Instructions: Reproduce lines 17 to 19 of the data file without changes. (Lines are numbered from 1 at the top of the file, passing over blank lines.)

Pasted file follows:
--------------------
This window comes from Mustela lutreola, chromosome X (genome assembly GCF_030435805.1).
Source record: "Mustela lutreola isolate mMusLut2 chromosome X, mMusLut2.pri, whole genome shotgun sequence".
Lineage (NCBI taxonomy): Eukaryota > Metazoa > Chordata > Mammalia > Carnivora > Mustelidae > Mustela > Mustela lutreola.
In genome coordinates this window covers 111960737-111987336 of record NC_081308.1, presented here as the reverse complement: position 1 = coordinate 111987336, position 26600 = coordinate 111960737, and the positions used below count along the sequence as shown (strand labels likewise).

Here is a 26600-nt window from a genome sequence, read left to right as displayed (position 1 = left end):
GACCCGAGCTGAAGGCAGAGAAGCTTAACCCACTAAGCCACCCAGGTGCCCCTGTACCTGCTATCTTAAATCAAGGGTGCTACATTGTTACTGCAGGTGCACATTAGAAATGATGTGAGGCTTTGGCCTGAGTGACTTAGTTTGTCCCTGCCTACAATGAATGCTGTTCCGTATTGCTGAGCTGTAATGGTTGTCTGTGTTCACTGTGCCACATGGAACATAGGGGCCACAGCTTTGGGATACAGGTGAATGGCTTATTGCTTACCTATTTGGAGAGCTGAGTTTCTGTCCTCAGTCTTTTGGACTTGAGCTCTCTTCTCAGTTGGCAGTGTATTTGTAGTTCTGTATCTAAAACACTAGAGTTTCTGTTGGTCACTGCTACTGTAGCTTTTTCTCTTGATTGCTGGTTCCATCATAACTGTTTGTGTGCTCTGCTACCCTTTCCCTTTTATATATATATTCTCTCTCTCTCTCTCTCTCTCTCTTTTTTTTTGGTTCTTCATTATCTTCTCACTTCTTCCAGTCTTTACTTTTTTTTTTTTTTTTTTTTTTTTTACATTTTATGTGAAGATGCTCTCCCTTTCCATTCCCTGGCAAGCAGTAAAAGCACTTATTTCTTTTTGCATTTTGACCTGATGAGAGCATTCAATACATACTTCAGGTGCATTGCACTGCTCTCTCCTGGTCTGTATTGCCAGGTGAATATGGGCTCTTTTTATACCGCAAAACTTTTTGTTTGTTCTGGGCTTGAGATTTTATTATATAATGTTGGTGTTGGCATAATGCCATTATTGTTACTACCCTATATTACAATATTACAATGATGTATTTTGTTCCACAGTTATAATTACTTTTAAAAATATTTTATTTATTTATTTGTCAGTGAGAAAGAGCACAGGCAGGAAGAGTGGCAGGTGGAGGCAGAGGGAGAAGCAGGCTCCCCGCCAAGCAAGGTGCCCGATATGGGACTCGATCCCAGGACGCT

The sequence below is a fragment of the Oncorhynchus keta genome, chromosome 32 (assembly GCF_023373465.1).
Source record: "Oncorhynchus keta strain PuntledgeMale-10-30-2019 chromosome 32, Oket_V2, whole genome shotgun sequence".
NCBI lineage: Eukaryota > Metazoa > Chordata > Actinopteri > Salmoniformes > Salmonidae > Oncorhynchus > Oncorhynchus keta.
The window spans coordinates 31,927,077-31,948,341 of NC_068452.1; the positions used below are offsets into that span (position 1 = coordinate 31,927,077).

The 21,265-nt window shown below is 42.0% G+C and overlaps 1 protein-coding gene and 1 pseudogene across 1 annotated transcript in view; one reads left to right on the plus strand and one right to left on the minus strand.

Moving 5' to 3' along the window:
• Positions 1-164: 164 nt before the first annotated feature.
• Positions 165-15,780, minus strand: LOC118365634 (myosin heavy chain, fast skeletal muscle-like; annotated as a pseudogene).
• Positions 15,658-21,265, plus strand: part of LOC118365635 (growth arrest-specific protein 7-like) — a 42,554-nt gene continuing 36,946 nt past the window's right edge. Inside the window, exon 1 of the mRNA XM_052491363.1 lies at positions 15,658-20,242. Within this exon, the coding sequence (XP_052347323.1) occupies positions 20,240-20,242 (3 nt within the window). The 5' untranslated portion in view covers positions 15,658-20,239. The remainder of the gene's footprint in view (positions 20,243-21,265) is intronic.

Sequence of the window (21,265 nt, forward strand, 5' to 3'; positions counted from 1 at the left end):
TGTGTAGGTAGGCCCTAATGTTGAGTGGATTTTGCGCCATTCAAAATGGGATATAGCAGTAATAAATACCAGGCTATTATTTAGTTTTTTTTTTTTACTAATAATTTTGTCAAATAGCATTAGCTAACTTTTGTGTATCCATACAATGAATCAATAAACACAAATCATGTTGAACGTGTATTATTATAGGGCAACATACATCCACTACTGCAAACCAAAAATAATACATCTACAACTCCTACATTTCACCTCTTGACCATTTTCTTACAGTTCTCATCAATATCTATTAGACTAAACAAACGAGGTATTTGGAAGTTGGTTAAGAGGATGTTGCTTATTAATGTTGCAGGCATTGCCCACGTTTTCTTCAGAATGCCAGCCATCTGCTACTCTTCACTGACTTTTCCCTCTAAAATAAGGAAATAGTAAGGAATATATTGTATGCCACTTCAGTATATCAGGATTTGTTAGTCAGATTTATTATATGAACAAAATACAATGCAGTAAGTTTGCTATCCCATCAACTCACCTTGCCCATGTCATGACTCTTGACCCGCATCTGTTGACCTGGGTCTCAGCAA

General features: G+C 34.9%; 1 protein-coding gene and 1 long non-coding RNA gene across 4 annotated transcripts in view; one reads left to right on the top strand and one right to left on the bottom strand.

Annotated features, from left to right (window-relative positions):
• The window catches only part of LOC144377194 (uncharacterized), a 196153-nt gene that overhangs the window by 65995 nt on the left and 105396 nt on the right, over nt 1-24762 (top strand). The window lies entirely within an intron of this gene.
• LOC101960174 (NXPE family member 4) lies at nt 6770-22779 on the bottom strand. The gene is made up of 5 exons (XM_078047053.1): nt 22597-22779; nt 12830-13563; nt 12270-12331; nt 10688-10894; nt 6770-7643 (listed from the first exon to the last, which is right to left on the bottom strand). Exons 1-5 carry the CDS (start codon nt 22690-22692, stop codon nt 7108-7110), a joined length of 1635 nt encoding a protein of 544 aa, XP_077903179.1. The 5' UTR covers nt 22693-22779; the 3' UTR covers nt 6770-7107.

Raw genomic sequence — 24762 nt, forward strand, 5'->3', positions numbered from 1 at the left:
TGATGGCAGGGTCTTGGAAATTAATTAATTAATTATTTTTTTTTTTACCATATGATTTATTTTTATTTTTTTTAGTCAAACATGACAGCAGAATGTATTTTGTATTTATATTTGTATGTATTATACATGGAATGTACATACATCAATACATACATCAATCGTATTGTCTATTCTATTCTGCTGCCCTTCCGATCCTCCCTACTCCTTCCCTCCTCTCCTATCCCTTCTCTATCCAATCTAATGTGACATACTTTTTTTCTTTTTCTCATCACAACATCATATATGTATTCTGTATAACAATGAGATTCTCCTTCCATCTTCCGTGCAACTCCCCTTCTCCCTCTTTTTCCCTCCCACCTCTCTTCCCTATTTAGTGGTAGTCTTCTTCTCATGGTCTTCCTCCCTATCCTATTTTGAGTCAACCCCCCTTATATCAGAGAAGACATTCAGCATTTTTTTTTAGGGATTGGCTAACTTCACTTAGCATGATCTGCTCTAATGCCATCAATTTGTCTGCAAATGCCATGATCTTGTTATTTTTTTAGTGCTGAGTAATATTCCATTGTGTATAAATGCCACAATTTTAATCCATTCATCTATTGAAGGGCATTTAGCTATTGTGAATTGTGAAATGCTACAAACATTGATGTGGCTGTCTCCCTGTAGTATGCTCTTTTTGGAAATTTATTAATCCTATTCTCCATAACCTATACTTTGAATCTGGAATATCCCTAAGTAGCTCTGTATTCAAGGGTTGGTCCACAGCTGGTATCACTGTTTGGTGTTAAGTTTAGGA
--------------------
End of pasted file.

TGTGTAGGTAGGCCCTAATGTTGAGTGGATTTTGCGCCATTCAAAATGGGATATAGCAGTAATAAATACCAGGCTATTATTTAGTTTTTTTTTTTTACTAATAATTTTGTCAAATAGCATTAGCTAACTTTTGTGTATCCATACAATGAATCAATAAACACAAATCATGTTGAACGTGTATTATTATAGGGCAACATACATCCACTACTGCAAACCAAAAATAATACATCTACAACTCCTACATTTCACCTCTTGACCATTTTCTTACAGTTCTCATCAATATCTATTAGACTAAACAAACGAGGTATTTGGAAGTTGGTTAAGAGGATGTTGCTTATTAATGTTGCAGGCATTGCCCACGTTTTCTTCAGAATGCCAGCCATCTGCTACTCTTCACTGACTTTTCCCTCTAAAATAAGGAAATAGTAAGGAATATATTGTATGCCACTTCAGTATATCAGGATTTGTTAGTCAGATTTATTATATGAACAAAATACAATGCAGTAAGTTTGCTATCCCATCAACTCACCTTGCCCATGTCATGACTCTTGACCCGCATCTGTTGACCTGGGTCTCAGCAA

General features: G+C 34.9%; 1 protein-coding gene and 1 long non-coding RNA gene across 4 annotated transcripts in view; one reads left to right on the top strand and one right to left on the bottom strand.

Annotated features, from left to right (window-relative positions):